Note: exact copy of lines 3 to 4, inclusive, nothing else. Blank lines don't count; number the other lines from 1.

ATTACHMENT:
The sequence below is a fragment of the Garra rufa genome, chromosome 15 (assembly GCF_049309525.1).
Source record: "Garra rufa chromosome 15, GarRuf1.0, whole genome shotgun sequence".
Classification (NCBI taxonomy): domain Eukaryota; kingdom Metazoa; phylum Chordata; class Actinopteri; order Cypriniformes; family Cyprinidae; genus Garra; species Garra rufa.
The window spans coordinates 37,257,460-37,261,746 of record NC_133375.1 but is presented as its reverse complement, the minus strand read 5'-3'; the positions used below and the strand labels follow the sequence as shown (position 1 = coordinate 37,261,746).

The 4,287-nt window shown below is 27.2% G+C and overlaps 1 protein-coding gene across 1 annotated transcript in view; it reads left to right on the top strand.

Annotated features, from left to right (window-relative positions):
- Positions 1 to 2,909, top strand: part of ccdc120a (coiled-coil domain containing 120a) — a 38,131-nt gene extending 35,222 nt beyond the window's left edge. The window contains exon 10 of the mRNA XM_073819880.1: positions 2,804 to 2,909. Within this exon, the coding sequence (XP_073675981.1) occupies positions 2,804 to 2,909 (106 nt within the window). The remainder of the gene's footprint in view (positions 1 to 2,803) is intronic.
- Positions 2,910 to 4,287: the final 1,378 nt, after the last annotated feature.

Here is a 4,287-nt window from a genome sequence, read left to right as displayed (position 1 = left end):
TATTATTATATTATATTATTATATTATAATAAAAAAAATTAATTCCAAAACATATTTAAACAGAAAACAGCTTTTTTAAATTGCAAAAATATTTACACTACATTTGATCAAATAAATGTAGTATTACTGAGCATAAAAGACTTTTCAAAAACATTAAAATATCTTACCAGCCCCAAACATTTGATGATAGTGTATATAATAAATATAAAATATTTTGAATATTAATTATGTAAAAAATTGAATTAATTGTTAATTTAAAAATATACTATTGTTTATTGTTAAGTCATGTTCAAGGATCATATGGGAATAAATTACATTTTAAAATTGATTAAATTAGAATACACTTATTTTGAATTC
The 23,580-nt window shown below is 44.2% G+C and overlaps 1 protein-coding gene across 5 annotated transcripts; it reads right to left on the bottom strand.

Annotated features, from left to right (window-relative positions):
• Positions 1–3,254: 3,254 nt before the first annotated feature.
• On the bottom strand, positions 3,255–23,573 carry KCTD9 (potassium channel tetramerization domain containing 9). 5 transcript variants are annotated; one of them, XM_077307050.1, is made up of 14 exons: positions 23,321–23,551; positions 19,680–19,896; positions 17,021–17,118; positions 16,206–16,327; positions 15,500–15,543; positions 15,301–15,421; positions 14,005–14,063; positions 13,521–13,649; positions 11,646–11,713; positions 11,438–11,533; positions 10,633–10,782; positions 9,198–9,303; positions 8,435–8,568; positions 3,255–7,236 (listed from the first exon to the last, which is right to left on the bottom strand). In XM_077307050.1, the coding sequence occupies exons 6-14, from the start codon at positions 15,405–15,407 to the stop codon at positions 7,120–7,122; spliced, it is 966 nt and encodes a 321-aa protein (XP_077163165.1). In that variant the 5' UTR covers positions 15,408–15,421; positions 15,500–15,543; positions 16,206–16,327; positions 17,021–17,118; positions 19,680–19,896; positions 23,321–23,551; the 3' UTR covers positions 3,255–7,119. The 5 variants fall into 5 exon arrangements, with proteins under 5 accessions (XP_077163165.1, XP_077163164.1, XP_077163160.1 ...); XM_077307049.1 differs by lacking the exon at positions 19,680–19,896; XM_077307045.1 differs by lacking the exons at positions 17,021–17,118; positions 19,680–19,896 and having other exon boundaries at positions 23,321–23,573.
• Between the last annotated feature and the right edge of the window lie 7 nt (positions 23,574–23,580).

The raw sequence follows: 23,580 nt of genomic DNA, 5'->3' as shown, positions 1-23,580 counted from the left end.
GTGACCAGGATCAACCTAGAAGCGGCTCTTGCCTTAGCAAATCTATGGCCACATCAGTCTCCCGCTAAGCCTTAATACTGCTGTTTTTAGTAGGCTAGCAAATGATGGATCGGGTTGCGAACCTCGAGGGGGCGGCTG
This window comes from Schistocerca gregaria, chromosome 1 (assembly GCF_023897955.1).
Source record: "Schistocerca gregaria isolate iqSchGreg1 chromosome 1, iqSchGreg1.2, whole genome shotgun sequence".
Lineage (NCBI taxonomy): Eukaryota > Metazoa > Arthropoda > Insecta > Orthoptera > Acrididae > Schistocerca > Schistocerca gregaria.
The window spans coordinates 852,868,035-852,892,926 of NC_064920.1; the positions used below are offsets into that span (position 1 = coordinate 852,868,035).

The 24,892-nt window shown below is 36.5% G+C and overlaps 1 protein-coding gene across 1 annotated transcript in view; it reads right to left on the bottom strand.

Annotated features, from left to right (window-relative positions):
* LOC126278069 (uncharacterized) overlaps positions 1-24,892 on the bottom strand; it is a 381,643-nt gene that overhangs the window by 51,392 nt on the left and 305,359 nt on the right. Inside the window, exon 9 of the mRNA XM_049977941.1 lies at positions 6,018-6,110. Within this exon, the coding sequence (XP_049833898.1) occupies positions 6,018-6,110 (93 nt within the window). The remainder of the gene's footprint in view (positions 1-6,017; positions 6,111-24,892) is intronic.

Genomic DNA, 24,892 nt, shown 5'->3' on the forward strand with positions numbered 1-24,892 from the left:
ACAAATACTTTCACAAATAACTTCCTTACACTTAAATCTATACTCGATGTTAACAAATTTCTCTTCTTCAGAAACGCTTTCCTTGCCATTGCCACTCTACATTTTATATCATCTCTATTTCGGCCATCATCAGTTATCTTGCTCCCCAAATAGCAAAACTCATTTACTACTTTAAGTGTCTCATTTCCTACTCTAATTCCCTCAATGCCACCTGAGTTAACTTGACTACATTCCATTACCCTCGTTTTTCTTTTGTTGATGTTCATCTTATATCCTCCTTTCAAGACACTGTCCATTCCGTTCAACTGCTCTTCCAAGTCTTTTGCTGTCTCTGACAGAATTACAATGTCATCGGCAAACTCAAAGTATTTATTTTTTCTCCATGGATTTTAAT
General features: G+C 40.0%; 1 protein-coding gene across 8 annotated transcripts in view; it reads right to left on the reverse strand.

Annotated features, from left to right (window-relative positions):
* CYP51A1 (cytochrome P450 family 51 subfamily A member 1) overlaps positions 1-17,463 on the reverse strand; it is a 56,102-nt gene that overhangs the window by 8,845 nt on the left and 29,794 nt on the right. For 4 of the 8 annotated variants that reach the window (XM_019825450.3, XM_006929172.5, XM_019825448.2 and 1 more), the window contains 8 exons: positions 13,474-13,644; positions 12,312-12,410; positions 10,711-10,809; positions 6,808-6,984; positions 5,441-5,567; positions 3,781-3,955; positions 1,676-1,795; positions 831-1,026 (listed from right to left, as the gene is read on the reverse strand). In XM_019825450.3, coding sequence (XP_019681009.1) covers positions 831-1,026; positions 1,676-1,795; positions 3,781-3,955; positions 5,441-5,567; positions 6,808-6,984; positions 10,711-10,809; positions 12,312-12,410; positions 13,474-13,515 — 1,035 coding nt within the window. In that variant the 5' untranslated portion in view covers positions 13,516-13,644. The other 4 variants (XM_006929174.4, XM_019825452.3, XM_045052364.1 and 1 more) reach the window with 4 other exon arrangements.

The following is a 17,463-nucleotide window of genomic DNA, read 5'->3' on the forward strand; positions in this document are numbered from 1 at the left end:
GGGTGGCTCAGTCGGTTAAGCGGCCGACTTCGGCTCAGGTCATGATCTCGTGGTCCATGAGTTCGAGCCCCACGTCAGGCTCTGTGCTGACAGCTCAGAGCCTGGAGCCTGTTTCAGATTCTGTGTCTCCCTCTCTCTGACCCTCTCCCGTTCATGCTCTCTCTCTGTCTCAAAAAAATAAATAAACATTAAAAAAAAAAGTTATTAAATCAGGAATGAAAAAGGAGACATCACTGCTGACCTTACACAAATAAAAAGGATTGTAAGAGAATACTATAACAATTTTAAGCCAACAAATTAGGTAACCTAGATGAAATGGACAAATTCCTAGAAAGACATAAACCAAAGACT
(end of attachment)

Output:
Classification (NCBI taxonomy): domain Eukaryota; kingdom Metazoa; phylum Chordata; class Actinopteri; order Cypriniformes; family Cyprinidae; genus Garra; species Garra rufa.
The window spans coordinates 37,257,460-37,261,746 of record NC_133375.1 but is presented as its reverse complement, the minus strand read 5'-3'; the positions used below and the strand labels follow the sequence as shown (position 1 = coordinate 37,261,746).